Your Work Is Your Work The viewers concerns are not your concerns… Your job is to learn to work on your work Fears about model making fall into two families: fears about yourself, and fears about your reception by others. In a general way, fears about yourself prevent you from doing your best work, while fears about reception by others prevent you from doing your own work
Your Work Is Your Work Build for yourself. Your hobby must satisfy your wants and needs – not anybody elses. But if the approval of others is important to you, then recognize that as part of what makes you happy and adjust your work accordingly.
Contests & Competition Competing in a contest is only a relative measure of your work against your competitors work The mindset for building a competition model will probably differ from building a regular model for yourself The IPMS contest handbook indicates what should be judged. Focus on satisfying these criteria first A winning model need not be fancy or extremely detailed. However, it must be well-built and this is well within the skills of mere mortal modelers
Flow Flow* is a state-of-mind where work becomes effortless due to focus & energy. Flow offers a highly productive mental state. Getting into a state of flow requires time on task. One must begin and work on a task for a period of time before flow kicks in. Once in a flow state-of-mind, press on with the work. * Flow: The Psychology of Optimal Experience by Mihaly Csikszentmihalyi (ISBN )
Energy Events can trigger a flood of modeling energy. Seeing a movie with a cool vehicle, seeing an exotic car on the road, or seeing a fascinating relic at a museum. This excitement energy is a terrific motivator. Go with the energy when it strikes, dont hesitate, act as soon as possible (or at least start the research on the subject).
Inspiration and The Muse Waiting for The Muse to strike can kill productivity… theres never a Muse around when you need one. Implement the Just Start rule instead. BUT… Sometimes The Muse does strike and you must act on the impulse! The Muse can be the source for incredible productivity, and enjoyment.
15 Minutes Commit to working on your craft for 15 minutes a day. A lot can be accomplished in 15 minutes. The intention to work just 15 minutes may put you in a position where, once you start working, you will end up working much longer than 15 minutes. You should be able to devote 15 minutes a day to something you truly love doing.
Trade Studies Most projects consist of three key elements: –1) Time –2) Labor, work, effort –3) Cost It is possible and recommended to trade these elements depending on the situation. Example: Pre-painted photoetch sets cost more than regular sets but eliminate painting time and possibly skill. In this case, elimination of painting time and getting a better appearance is traded for the additional cost Example: Fast setting super glue can be used instead of slower setting plastic cements if time is a factor Look for ways to trade on these three criteria if the situation requires it
Mini Models Lets face it – some modeling tasks are tedious and boring (e.g. painting road wheels for tanks) To overcome this boredom, take on the attitude of building mini-models where the individual parts or assemblies become an exercise in building a model of subcomponent of the overall model. Remember – a completed model is the sum of its components.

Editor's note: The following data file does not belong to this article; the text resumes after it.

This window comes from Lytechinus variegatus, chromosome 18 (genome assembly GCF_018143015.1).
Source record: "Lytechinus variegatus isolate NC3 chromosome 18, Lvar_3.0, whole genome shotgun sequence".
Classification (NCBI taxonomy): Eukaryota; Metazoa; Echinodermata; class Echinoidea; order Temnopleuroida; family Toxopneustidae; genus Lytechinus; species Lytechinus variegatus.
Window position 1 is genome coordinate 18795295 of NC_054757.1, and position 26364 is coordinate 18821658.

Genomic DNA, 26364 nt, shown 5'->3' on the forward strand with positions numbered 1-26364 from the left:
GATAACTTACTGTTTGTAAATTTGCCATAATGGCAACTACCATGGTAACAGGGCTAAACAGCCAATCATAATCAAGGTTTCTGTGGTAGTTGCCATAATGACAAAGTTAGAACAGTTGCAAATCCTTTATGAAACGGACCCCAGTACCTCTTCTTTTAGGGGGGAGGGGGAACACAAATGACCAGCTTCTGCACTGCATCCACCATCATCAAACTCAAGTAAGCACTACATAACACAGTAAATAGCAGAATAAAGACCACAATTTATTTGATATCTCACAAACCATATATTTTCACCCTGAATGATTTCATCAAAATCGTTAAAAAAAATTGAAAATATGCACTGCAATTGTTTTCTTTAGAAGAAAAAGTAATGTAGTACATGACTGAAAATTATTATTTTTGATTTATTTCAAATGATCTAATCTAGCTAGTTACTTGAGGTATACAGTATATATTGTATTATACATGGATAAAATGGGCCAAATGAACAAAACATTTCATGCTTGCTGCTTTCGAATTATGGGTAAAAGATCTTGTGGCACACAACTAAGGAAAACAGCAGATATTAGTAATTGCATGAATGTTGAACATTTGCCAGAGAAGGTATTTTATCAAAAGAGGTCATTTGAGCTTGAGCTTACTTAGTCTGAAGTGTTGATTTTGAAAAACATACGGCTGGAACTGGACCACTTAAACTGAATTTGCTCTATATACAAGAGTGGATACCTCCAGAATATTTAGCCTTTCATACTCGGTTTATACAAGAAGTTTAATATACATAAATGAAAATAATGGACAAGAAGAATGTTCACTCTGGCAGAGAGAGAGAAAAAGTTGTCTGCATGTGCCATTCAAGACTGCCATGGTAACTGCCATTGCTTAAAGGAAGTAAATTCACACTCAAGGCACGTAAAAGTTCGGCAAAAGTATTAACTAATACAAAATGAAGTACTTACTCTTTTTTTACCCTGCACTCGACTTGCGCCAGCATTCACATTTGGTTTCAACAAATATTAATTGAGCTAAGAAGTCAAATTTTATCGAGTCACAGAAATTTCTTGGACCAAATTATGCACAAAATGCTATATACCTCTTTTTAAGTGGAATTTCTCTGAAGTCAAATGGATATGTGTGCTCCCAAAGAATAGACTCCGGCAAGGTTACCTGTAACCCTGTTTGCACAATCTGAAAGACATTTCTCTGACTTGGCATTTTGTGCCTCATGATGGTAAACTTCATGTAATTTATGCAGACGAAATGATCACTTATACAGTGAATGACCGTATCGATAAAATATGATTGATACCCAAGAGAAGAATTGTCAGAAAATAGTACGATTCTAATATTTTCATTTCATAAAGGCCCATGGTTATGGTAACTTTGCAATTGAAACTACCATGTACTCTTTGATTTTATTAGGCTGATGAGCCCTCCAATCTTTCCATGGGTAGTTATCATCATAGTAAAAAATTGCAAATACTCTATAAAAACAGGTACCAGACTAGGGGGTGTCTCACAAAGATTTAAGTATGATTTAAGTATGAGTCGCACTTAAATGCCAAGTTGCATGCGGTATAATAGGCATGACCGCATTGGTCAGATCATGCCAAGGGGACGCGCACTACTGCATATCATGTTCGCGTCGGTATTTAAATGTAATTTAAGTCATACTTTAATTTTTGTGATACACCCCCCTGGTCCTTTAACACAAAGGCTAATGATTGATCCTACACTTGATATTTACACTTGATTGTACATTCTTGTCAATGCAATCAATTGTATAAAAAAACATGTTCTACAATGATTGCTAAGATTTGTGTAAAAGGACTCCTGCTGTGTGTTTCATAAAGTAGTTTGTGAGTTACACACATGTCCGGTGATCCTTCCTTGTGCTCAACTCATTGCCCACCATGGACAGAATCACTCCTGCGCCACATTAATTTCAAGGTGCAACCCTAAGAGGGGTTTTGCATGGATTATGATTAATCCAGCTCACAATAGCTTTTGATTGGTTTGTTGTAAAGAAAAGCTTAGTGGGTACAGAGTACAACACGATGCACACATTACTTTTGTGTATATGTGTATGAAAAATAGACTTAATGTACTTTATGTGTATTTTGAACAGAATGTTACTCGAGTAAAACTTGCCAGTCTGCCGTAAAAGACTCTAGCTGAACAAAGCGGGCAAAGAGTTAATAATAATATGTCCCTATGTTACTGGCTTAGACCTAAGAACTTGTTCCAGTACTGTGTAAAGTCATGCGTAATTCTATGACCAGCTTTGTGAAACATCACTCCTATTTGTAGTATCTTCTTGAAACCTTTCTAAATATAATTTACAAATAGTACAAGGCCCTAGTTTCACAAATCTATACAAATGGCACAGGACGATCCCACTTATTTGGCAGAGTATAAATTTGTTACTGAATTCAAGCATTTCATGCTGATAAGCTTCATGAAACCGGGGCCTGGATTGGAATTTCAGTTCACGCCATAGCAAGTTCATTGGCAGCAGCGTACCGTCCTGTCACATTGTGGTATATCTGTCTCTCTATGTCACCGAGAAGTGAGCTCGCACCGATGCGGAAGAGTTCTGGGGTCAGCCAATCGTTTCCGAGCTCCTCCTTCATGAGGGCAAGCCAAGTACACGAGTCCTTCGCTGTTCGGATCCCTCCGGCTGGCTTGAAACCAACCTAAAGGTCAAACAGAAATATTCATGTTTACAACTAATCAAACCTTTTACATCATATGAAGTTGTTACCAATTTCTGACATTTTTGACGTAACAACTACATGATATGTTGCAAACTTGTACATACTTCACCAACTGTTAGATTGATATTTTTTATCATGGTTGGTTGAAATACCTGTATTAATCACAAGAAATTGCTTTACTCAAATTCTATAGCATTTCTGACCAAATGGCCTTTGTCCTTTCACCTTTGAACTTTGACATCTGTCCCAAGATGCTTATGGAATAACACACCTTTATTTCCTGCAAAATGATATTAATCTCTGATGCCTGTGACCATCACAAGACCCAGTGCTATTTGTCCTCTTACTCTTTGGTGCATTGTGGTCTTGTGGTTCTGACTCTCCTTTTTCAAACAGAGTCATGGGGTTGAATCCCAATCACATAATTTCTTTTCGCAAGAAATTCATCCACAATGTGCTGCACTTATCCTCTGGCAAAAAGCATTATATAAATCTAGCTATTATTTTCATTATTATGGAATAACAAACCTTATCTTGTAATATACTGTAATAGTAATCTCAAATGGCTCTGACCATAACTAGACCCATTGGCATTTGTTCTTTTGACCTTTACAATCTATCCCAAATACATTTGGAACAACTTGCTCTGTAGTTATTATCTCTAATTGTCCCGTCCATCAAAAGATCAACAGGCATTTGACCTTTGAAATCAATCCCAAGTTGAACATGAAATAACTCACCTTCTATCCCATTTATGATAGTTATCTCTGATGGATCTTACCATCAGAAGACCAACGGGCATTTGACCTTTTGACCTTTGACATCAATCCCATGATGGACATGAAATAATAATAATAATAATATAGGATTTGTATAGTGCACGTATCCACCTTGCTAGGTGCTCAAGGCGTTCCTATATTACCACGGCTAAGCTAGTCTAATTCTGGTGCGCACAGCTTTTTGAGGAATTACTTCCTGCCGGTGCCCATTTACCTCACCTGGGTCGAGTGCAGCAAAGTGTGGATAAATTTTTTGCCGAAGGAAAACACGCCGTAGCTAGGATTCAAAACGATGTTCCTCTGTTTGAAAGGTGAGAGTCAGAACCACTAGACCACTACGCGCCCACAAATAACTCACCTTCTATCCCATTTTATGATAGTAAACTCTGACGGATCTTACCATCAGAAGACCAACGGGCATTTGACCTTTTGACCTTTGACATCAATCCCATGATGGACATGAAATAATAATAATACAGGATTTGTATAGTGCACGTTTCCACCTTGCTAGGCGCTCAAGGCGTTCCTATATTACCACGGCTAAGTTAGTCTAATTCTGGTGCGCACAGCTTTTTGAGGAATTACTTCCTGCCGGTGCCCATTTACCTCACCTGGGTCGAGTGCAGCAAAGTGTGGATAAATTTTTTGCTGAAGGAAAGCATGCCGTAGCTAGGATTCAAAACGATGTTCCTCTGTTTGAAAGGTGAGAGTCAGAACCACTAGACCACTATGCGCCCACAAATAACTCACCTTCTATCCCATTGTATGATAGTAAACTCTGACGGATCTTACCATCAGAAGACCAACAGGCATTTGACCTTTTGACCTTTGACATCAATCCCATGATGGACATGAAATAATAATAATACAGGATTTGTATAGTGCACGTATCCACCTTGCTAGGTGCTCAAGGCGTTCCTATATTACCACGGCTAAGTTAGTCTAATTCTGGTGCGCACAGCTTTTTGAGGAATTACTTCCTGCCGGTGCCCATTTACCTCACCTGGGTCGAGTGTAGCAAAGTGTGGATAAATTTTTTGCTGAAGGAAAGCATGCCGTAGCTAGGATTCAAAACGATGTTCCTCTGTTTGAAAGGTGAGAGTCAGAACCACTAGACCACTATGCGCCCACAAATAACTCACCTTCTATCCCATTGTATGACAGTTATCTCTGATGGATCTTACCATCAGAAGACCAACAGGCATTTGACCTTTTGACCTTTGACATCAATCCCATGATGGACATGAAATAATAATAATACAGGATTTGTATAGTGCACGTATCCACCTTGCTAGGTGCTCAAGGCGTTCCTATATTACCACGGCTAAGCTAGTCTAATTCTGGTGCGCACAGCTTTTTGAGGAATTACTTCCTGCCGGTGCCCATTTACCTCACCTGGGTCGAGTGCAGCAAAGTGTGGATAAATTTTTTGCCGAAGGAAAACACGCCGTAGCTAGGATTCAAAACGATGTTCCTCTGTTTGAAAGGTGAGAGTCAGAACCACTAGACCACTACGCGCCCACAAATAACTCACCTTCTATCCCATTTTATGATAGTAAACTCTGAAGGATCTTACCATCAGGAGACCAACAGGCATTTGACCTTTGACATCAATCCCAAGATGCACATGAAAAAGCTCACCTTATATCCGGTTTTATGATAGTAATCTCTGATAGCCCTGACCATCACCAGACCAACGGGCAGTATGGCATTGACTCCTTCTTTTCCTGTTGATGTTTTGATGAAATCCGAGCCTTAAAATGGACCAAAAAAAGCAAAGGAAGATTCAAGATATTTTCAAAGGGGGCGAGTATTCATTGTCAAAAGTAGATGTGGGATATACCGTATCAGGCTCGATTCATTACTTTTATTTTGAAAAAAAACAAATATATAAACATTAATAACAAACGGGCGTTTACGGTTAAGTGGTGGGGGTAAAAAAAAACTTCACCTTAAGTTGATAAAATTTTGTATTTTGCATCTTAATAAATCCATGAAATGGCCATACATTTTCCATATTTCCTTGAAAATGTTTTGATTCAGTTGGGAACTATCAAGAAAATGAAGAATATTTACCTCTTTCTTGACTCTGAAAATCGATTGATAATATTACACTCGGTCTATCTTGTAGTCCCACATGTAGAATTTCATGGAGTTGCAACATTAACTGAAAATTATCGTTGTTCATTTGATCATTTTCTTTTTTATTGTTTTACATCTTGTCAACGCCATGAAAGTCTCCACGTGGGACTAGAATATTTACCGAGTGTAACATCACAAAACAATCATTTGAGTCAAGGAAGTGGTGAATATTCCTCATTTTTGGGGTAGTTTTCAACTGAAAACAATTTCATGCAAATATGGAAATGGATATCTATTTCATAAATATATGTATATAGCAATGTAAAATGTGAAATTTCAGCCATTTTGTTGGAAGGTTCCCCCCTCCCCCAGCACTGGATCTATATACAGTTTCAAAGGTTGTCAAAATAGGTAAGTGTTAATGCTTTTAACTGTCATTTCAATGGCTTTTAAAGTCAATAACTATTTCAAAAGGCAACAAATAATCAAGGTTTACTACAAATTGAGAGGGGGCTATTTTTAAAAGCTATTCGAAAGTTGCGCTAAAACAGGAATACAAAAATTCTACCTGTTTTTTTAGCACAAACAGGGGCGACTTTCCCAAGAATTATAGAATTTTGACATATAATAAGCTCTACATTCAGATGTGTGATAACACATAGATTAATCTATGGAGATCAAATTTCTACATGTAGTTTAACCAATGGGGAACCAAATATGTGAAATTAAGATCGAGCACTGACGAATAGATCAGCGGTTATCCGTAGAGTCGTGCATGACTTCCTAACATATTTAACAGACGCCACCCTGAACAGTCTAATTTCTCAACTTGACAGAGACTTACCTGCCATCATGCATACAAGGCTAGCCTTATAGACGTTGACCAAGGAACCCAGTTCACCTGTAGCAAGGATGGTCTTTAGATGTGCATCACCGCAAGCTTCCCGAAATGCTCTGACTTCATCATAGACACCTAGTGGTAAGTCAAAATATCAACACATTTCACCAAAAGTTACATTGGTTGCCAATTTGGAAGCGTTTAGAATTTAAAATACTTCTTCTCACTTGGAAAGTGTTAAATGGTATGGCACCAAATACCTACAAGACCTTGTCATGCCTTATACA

Organize Your Workspace Organizing your workspace reduces the time and frustration of looking for a needed item. Keep items you regularly use within close reach. Use a rotating multi-tier bin (lazy susan) to organize & store a number of items within easy reach. Use bins or trays to hold related items. Remove items that are not needed or not frequently used.
Make Instruction Notes Plan your assembly work. Determine where deviations from the instructions will be necessary but note steps that need to be performed as stated. Note additional painting instructions. Write down reminders - such as adding nose weight to aircraft.
Tools The model you produce tomorrow will be shaped, purely and simply, by the tools you hold in your hand today Simply put, certain tools make certain results possible Your tools do more than just influence the appearance of the resulting model – they basically set limits upon what you can accurately model Tools enable the things we can accomplish Bad tools prevent us from achieving our goals Good tools enable us to get superior results Search for the right tools for the job at hand Invest in good tools
Multitasking – Part 1 There is always idle time during the assembly of a model – time that you have to wait – for glue to set, for paint to dry Plan so that you can alternate the work on different assemblies of the same model Example: Work on the landing gear while the cockpit paint is drying
Multitasking – Part 2 Work on two or more models simultaneously While waiting for paint to dry or glue to set on one model, work on another model.
Multitasking – Part 3 Work on two or more kits simultaneously that will have the same color scheme This allows you to maximize the use of paint and airbrush preparation Example: Simultaneously assemble two cars that will be painted the same color and paint both car bodies during the same airbrushing session
Try It! Some skills seem beyond our reach But… these limits usually exist only in our mind Try a new technique or technology Do your research and then give it a try on a model that, you know in your mind, is an experimental subject (i.e. inexpensive, expendable) You will probably find that the technique is not as difficult as you originally thought
Explore New Territory Building different types of models or models of different subjects can be refreshing and illuminating. Different types of models require different techniques and different mind-sets. Start with an inexpensive kit, such as an auction kit. Start with a simple kit – a complex kit could set you up for failure. Dont worry about messing up – this a relaxed learning experience.
Conclusion Give some thought to your modeling habits, find those that dont work for you, and replace them with a new approach Identify things that hold you back and find ways to overcome them Dont be afraid to try something new – a different type of technique, tool, model, etc. Do what you really enjoy – this is after all supposed to be an enjoyable hobby – not work